Just before his fight with Eddie Alvarez, Huerta shot into the spotlight for a very unexpected reason. In August 2010, a video was circulated showing Huerta beating up a large African-American man purported to be former Texas Longhorn and Atlanta Falcon Rashad Bobino. Both were among the crowd outside a bar in Texas when the man lunged at a woman from behind and flattened her with a punch.


Huerta immediately confronted him, took off his shirt and called him out. The man fled, but Huerta chased and beat his face into a bloody mop. The media was full of mixed reactions, with some calling him a hero but others condemning his “vigilantism”. Honest opinion? Bravo, Roger.

#4 Urijah Faber

Urijah Faber was enshrined in the UFC Hall Of Fame this year, but he won over MMA fans long before this coronation. His chilled-out, surfer dude persona and Farrah Fawcett hair were completely at odds with his toughness in the cage (in 2009, he went five rounds against Mike Brown for the WEC Featherweight Championship despite breaking his right hand and left thumb early in the fight).

Regardless of place where he fights, the crowd always erupts on hearing the auto-tune voice that epitomises Faber’s love for his native soil.

But if events transpired a little differently on a fateful evening in 2006, the California Kid’s greatest years would never have come to be. On a trip to Bali, Faber was in a bar when a local man started giving him trouble.


After trying unsuccessfully to skirt confrontation, Faber called the man out to the parking lot. Predictably, Faber dropped the goon with a right hand, following which he called over some men who were close by and presumably, known to him.

What followed next is straight out of a movie. Listen to Faber narrate the near-fatal gang attack, in the video above. Your respect will only soar for the man who did the lion’s share for winning a place on the podium for the lighter weight classes in MMA.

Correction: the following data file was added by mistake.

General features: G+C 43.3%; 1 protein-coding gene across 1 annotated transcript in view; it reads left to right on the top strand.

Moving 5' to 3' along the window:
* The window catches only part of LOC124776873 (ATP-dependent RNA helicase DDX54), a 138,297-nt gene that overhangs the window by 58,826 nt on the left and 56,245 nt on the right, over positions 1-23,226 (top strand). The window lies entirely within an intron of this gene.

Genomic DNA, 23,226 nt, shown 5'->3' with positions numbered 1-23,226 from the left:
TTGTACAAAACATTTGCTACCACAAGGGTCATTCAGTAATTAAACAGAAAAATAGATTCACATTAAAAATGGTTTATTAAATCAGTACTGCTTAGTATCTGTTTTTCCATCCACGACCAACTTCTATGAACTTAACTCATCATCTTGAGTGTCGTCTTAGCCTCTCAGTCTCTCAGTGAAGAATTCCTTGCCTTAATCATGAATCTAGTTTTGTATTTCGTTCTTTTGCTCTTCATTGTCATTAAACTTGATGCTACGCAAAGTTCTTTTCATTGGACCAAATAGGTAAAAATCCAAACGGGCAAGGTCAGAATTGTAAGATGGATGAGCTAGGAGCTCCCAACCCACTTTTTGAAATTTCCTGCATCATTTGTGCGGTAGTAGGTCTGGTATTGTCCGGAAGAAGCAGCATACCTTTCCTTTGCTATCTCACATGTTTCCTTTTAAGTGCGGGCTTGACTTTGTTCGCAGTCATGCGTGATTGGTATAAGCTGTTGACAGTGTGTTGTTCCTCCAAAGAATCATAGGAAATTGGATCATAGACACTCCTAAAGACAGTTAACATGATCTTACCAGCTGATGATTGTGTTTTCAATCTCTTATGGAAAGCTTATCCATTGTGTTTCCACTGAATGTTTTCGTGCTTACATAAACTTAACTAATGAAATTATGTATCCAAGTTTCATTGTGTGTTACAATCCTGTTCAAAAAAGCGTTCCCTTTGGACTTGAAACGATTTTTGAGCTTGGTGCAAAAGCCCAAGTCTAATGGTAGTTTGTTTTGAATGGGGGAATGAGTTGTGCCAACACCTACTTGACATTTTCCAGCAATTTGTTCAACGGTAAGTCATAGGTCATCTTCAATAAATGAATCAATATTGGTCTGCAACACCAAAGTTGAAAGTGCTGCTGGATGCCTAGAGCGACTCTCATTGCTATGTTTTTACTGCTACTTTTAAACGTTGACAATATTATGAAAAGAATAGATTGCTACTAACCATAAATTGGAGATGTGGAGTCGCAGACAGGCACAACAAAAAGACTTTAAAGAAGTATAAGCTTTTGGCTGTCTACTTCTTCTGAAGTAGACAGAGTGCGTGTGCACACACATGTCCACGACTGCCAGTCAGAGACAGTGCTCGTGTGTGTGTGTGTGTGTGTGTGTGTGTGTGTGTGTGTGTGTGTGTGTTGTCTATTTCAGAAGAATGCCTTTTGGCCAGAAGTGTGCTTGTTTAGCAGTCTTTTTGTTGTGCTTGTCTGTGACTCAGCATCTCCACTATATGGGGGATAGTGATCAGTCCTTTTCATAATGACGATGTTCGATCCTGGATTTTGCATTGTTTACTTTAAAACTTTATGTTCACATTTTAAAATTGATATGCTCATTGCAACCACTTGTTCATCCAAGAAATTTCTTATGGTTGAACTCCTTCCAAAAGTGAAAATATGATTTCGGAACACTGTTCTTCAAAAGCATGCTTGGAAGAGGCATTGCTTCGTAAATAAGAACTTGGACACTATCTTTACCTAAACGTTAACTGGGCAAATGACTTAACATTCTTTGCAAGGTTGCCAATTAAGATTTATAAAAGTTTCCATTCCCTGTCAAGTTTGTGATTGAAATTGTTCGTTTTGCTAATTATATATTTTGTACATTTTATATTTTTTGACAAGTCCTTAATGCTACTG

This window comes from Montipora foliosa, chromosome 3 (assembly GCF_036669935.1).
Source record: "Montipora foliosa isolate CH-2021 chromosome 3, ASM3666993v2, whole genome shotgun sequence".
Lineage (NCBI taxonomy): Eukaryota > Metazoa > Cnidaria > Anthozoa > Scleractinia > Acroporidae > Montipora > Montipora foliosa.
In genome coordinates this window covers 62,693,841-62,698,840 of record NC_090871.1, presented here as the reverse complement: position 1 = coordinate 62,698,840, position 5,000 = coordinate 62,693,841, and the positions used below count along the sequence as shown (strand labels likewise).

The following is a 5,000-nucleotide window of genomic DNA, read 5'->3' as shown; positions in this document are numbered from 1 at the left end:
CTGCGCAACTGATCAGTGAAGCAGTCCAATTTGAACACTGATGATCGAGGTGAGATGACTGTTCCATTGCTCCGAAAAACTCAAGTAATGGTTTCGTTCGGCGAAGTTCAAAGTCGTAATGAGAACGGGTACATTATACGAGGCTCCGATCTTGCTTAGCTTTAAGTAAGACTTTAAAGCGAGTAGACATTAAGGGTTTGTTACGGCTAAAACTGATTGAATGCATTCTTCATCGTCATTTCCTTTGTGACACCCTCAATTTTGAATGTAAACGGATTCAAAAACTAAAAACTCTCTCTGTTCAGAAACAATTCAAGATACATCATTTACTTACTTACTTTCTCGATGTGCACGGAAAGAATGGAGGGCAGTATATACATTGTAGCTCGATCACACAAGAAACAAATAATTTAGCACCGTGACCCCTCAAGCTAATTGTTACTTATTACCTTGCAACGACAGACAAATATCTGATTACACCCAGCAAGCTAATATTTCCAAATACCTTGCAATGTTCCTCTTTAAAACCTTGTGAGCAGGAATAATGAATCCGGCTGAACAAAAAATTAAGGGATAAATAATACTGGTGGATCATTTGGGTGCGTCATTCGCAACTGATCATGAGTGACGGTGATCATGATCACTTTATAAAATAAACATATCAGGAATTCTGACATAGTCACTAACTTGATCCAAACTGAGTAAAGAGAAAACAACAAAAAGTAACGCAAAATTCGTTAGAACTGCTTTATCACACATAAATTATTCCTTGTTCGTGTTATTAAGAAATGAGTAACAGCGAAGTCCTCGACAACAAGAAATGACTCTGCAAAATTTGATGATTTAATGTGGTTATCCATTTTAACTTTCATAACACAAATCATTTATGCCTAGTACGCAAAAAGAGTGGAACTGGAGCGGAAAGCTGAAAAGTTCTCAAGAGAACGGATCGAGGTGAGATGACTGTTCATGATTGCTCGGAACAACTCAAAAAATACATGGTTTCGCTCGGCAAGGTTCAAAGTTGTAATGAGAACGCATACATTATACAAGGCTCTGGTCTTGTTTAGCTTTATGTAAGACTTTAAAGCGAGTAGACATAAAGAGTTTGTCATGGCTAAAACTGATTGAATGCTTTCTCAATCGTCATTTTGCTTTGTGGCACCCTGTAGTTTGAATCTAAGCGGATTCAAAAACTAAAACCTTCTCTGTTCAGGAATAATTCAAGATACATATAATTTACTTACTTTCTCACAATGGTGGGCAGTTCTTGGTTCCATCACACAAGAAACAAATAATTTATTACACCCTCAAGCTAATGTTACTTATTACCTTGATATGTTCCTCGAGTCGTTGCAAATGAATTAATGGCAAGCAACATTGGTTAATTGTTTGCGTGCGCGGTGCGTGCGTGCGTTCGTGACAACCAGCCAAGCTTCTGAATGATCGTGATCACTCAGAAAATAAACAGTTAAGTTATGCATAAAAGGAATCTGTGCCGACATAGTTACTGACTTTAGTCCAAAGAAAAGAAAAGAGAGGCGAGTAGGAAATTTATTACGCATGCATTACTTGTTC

#3 Round four of Nick Diaz vs Joe Riggs....in a hospital!!!

Long before Conor McGregor, Nate Diaz or Cody Garbrandt, there was Nick Diaz. It’s hard to believe that the original foul-mouthed anti-hero of MMA is only 33 years old – he made his UFC debut in 2003!

The origins of his toxin-spewing can be traced back to his fight against Diego Sanchez, but that was uncharacteristically PG compared to what came next. Diaz was pitted against Joe Riggs, who was looking for redemption after losing to Matt Hughes. Having taken the title fight on short notice after original challenger Karo Parisyan tore his hamstring, Riggs missed 170 lbs and the belt was subsequently taken out of the pot.


Diaz flicked mud at Riggs throughout the whole press conference and the two nearly preponed their fight to the weigh-ins. The tangle itself was a gritty slugfest, with Riggs doing enough to get the nod from all three judges.

But the fists didn’t stop flying after the final bell. Both fighters were taken to the same hospital for post-fight examination, where surprisingly, Riggs zeroed in on Diaz and told him that he should go back to WEC because the UFC were going to cut him after this second consecutive loss. Like he never fails to remind us, Diaz was not amused and he reacted like a shark to a carcass; he let fly a right hand that dropped Riggs (who still had his IV drip attached to his hand) to one knee.

This is where we hit a fork in the road. Fox Sports got both sides of the story from either fighter and they go something like this – Riggs (his iteration) sprung up after the punch and cinched Diaz in a front facelock. He then backed Diaz into a room and started kneeing him in the face, blood pouring out of his hand where the drip had been ripped off. He yelled at silent witness Nate Diaz, to restrain Nick, but the younger Diaz didn’t budge. The fracas drew a guard, who pulled them apart.


In Diaz’s Straight Outta Stockton version, Riggs tried to take him down, but he snapped double underhooks and tried wrangling him out of the hospital. Both eventually found their way to an office, where Diaz was hammering away at Riggs’ head before said security guard ended the brawl. Oh, this edition also had Nate watching while wishing for a tub of popcorn. So that makes two ticks under the “spot the similarities” column.